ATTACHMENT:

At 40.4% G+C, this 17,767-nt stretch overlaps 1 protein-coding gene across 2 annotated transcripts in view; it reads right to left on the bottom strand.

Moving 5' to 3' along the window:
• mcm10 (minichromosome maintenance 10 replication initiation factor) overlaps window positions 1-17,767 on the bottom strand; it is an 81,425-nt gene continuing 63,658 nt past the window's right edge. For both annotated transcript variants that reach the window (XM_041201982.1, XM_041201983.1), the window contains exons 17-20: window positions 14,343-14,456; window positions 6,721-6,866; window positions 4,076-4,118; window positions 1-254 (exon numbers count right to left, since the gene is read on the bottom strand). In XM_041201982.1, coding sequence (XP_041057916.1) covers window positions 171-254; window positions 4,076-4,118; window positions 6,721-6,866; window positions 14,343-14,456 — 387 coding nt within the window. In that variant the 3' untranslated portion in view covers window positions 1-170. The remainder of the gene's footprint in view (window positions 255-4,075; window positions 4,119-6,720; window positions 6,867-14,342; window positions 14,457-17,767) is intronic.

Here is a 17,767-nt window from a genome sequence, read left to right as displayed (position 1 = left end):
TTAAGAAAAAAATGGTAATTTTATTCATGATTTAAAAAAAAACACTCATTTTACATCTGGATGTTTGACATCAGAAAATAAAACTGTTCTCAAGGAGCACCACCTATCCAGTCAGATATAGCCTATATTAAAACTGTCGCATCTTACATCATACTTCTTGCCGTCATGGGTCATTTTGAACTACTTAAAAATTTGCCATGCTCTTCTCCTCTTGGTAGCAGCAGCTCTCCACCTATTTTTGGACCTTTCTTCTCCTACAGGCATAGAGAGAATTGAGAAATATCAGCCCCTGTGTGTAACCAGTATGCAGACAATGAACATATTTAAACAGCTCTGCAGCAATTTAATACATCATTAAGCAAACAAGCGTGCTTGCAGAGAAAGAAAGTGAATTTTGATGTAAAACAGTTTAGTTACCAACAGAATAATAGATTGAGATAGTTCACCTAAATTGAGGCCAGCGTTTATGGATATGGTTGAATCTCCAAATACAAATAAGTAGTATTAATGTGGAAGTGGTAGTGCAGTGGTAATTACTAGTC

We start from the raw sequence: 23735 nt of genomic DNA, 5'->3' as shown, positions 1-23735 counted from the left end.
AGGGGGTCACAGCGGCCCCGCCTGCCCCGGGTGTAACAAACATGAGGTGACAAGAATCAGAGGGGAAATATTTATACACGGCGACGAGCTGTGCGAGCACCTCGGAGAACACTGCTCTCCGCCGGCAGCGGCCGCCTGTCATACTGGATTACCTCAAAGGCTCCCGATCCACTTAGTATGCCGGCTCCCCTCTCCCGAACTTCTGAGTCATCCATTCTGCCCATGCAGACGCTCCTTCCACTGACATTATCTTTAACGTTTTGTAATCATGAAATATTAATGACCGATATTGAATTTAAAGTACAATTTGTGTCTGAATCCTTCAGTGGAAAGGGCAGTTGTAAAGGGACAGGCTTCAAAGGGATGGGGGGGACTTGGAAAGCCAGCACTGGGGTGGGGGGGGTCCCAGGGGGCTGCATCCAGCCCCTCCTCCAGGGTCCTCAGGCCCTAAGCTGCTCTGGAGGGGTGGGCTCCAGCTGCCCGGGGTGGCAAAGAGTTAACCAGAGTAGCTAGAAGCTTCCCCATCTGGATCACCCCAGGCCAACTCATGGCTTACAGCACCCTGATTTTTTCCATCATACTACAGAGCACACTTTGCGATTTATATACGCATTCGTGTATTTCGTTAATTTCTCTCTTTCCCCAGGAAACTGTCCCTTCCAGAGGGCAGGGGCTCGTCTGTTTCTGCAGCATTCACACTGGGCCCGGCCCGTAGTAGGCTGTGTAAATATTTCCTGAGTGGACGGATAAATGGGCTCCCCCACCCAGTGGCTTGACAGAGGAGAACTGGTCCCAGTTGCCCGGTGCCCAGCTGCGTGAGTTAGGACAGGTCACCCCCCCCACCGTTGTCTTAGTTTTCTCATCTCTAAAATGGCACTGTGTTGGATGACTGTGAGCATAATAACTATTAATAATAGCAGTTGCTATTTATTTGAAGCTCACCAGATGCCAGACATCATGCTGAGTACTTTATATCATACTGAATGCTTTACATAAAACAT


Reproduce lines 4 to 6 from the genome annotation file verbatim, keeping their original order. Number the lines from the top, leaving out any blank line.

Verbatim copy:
Here is a 17,767-nt window from a genome sequence, read left to right as displayed (position 1 = left end):
TTAAGAAAAAAATGGTAATTTTATTCATGATTTAAAAAAAAACACTCATTTTACATCTGGATGTTTGACATCAGAAAATAAAACTGTTCTCAAGGAGCACCACCTATCCAGTCAGATATAGCCTATATTAAAACTGTCGCATCTTACATCATACTTCTTGCCGTCATGGGTCATTTTGAACTACTTAAAAATTTGCCATGCTCTTCTCCTCTTGGTAGCAGCAGCTCTCCACCTATTTTTGGACCTTTCTTCTCCTACAGGCATAGAGAGAATTGAGAAATATCAGCCCCTGTGTGTAACCAGTATGCAGACAATGAACATATTTAAACAGCTCTGCAGCAATTTAATACATCATTAAGCAAACAAGCGTGCTTGCAGAGAAAGAAAGTGAATTTTGATGTAAAACAGTTTAGTTACCAACAGAATAATAGATTGAGATAGTTCACCTAAATTGAGGCCAGCGTTTATGGATATGGTTGAATCTCCAAATACAAATAAGTAGTATTAATGTGGAAGTGGTAGTGCAGTGGTAATTACTAGTC

We start from the raw sequence: 23735 nt of genomic DNA, 5'->3' as shown, positions 1-23735 counted from the left end.